Tuesday, June 5, 2012
Do As We Say, Not As We Do
Government advice sometimes is good for everyone, including government
An Air Force Staff Sergeant who had been the weather forecaster for the exercise said he began to prepare for the 6:30 p.m. flight group briefing at about 3 p.m. He told investigators that "...conditions looked to be on track with relatively clear skies." He recalled that, before the briefing, mid-level cloud cover increased at around 7,000 to 8,000 feet with some scattered clouds to the south at about 4,000 feet. He noted some weak returns on the radar to the south, but felt that they would "die out relatively quickly" with the loss of heating as the evening progressed. His overall assessment of the weather on the night of the accident was that "...there was no significant weather event during the operation other than a brief heavy shower." He also stated that the showers didn't occur until after communication was lost with the accident airplane.
The weather briefer said that between 7:30 and 8:00, he continued to monitor weather to the south and could see showers continuing to "back build" on radar to the southwest, tracking northeast. He notified exercise command of a possible recall of light and medium fixed-wing aircraft, and requested a pilot report from the south ROZ controller, but there was no response. About 8:10, the briefer received a pilot report of 3,000-foot ceilings and rain to the south. Between 8:15 and 8:30, he contacted the tower to recommend a recall of VFR aircraft due to worsening conditions with rain and lowering ceilings. He reported that, at 8:35, tower recalled light and medium-fixed wing aircraft. From 8:40 to 8:50, he continued to monitor the weather conditions, and from 8:50 to 8:55, a brief, heavy shower moved through, reducing visibility to between one and two miles.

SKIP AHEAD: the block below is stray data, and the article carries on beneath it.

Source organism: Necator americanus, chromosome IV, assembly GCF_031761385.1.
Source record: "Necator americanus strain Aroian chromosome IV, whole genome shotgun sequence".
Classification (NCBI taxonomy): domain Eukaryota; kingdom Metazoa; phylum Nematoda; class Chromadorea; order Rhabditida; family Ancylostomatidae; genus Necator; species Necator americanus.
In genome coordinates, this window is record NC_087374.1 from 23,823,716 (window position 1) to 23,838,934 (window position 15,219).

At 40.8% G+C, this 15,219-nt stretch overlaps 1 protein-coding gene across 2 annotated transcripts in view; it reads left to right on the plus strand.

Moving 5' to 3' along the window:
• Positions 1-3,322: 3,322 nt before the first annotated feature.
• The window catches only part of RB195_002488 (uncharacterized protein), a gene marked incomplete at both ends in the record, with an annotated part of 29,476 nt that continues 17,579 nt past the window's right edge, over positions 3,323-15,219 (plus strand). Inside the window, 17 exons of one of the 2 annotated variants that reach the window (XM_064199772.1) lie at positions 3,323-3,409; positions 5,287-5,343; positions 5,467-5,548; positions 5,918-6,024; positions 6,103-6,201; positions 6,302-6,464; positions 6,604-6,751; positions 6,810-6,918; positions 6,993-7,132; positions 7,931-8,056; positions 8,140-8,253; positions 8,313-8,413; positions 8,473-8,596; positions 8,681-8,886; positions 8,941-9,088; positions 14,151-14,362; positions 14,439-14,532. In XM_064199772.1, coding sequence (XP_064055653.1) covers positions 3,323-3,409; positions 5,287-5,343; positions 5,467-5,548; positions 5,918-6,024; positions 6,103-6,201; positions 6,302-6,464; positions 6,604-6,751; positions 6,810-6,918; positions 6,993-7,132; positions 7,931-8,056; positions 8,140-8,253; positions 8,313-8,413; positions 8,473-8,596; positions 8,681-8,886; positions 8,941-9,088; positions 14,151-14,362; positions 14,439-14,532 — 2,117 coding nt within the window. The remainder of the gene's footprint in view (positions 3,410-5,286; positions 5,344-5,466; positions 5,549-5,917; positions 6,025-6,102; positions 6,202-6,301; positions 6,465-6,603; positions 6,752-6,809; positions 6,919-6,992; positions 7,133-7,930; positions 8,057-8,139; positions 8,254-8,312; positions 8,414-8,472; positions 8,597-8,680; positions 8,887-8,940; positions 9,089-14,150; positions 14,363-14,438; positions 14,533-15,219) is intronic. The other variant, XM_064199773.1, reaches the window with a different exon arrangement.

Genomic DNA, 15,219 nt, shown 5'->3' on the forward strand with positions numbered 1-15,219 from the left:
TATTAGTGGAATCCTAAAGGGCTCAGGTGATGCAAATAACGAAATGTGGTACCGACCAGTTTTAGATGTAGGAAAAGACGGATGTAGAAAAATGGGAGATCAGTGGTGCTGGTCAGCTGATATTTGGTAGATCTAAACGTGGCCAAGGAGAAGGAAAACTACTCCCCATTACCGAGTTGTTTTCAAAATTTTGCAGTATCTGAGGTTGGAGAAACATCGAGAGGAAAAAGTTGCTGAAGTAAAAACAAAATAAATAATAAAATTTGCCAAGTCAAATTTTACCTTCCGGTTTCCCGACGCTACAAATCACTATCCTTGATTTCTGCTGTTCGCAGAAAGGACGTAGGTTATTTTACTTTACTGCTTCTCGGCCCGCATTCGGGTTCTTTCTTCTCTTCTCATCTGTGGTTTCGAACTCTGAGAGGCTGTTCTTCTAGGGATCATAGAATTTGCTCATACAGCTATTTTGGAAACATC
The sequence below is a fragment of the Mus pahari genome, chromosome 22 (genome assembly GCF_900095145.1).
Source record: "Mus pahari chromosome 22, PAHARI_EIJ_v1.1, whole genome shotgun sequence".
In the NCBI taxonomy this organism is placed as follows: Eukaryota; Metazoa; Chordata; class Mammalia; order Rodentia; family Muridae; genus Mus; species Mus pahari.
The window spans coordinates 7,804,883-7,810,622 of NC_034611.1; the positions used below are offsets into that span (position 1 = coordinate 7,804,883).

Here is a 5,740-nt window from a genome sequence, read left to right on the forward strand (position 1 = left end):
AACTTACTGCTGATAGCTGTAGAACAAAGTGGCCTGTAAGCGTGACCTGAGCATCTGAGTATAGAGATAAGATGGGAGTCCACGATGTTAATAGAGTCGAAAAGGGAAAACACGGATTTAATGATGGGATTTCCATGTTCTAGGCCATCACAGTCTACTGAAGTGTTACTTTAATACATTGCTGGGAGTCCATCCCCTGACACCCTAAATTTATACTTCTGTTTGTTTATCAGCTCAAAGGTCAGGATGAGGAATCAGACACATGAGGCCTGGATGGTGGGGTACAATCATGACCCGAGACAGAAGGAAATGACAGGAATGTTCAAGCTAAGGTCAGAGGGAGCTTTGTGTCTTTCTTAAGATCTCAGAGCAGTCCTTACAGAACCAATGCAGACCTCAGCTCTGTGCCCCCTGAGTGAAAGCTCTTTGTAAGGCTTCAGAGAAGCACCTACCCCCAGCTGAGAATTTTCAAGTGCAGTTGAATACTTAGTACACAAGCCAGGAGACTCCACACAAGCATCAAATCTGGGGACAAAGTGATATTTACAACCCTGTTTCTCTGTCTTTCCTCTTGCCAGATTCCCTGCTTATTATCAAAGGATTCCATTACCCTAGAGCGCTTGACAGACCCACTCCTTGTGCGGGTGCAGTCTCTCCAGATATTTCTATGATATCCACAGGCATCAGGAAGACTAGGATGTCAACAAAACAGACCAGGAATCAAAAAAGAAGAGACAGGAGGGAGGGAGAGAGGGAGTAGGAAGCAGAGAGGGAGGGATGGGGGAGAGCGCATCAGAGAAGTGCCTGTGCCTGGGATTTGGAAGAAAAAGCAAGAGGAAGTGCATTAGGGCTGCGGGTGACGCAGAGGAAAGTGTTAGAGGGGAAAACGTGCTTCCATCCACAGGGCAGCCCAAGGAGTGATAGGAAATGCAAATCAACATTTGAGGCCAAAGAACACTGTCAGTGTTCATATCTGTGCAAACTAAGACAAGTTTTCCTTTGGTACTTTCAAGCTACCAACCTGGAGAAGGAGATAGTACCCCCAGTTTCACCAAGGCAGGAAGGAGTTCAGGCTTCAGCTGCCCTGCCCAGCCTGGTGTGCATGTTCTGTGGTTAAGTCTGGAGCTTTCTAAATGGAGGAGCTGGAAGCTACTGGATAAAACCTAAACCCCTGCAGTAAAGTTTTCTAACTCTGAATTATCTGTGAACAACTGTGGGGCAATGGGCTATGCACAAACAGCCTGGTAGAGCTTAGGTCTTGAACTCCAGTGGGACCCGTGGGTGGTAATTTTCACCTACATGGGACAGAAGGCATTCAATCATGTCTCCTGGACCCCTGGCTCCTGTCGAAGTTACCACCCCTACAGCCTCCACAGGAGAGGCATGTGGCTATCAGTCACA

A helicopter pilot reported that between 8:30 and 9:00, the weather was "worse than briefed." He stated that his aircraft flew through numerous rainshowers with visibilities between one and two miles. Earlier at 8:15, while arriving at AGR, they experienced "zero zero" conditions over the field. After slowing the aircraft, he was able to regain contact with the ground and land.
The pilot of another support aircraft told investigators there was no mention of any precipitation or convective activity during the evening's weather briefing. During the mission, the weather "...began to change rapidly and deteriorate, with weather moving from south to north." He aborted his mission and, after maneuvering to avoid weather for about 30 minutes, landed at Avon Park Executive Airport (AVO). He told investigators that he didn't "...receive any additional weather information throughout the flight" and didn't "...receive a weather recall."
A witness who said he lived one to two miles north of the accident site said he heard the accident airplane at "full throttle," but didn't see it. He heard a "thud" and called 911. He said that immediately after the accident, it started raining hard. He was drenched because he needed to be outside to get good reception on his phone.
Doppler radar images at 8:52 depicted the accident site under the leading edge of an area of echoes located about 1⁄2 mile east of the accident site. At 8:57, echoes were over the accident site with the edge of a strong core located about 1⁄8 mile east of the accident site. This core corresponded with level 5 "intense" echoes capable of producing severe turbulence and strong outflow winds.
The main wreckage was found adjacent to a retention pond and swamp that were located on a farm pasture. Two sections of the right wing were found northwest of the main wreckage-impact crater, one about 800 feet away and the other about 330 feet away.
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